This course will be taught remotely this semester. In accordance with University guidelines, all class meetings will be held on Zoom, recorded, and posted to the course Blackboard page after the fact. This policy is intended to accommodate students who are unable to attend class meetings when they are held, not as a substitute for attendance and participation in class meetings.

Class time will be divided between lecture meetings, which will take place Tuesdays and Thursdays, and discussion meetings, which will take place on Fridays.

  • The purpose of lecture meetings is to introduce course material and prepare you for reading the texts assigned for that Unit. You should come to the first lecture meeting of the week having engaged with the preparatory material; after the first meeting, you’ll be in a position to start with the assigned reading.
  • The purpose of discussion meetings is to give you the opportunity to discuss ideas and problems arising from the lecture and assignments with a smaller group of your peers. Discussions will be led by one of the course TAs. You should come having completed the readings and other assignments due that week. Ideally, you will also come with questions for discussion. Attendance at these meetings is mandatory and enforced by weekly quizzes.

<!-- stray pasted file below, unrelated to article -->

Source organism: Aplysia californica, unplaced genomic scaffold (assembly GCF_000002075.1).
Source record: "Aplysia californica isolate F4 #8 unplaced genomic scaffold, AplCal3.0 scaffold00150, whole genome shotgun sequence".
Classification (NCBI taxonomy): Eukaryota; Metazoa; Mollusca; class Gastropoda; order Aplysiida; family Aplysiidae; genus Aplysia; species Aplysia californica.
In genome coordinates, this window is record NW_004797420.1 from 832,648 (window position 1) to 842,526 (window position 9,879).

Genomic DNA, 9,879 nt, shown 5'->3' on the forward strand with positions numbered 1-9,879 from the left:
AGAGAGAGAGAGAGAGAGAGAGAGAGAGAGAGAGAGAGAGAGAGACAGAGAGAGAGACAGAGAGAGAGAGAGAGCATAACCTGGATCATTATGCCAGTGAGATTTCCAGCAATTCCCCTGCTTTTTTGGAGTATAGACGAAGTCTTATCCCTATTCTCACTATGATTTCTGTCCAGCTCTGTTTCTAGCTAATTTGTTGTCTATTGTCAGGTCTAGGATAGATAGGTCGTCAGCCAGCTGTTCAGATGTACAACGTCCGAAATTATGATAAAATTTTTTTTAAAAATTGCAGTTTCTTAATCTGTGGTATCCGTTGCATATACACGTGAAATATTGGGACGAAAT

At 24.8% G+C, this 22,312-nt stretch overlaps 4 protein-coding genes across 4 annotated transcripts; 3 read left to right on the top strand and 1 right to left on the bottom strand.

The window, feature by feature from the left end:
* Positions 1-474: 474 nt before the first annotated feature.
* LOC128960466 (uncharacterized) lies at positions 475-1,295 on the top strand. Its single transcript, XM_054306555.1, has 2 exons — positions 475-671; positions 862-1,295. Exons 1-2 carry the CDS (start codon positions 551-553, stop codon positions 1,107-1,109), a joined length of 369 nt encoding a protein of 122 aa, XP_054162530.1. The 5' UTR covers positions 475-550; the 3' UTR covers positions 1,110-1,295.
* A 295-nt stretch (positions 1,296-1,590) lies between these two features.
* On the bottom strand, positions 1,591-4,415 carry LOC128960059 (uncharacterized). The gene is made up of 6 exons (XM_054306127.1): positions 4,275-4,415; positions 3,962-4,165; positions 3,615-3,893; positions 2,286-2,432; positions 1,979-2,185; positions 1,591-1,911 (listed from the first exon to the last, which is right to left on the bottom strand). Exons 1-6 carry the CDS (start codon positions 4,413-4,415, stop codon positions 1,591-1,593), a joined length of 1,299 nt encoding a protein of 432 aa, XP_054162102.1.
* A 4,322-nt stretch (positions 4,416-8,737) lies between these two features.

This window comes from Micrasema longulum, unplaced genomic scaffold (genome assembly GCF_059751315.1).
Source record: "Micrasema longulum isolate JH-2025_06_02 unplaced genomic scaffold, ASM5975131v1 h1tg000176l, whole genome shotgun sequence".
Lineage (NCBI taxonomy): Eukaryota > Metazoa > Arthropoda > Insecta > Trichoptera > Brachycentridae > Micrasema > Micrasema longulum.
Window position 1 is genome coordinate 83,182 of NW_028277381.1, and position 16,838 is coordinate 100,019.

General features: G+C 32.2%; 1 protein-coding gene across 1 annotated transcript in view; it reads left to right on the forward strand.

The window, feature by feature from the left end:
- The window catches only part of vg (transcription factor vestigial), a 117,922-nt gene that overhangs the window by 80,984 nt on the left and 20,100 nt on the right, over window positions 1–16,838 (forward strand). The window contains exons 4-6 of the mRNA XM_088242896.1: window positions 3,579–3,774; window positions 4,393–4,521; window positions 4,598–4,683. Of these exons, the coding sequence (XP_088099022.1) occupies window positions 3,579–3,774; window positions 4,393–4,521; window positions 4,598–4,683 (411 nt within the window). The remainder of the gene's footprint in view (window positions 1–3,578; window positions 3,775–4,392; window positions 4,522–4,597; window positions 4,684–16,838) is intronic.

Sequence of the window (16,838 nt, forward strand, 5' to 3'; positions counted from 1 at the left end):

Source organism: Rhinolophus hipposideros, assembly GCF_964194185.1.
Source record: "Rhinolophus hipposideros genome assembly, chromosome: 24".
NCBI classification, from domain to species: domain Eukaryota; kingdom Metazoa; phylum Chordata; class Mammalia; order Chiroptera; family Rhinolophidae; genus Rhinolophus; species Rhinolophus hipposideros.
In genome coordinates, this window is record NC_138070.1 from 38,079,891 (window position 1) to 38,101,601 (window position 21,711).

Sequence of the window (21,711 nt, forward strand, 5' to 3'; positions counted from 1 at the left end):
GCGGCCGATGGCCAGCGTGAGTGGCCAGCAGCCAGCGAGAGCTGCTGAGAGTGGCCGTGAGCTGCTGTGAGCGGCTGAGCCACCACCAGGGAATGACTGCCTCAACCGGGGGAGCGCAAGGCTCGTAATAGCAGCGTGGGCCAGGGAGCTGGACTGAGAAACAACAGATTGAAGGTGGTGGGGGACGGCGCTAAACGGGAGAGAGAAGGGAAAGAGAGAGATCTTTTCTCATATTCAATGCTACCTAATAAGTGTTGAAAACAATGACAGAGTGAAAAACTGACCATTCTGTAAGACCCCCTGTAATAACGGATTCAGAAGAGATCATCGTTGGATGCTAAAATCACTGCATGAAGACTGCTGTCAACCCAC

Course Components

Each student’s success in meeting the course objectives and learning outcomes will be assessed on the following bases:

  • Students will be expected to earn a Master of Illusion Certificate from the University of Glasgow.
  • Additionally, students will be expected to write three short papers responding to questions about assigned readings and other course material. Students unsatisfied with their initial score on a short paper assignment may write a second draft addressing problems identified by instructor/TA comments on the first draft; the student’s final grade on that short paper assignment will then be the average of the first and second draft grades.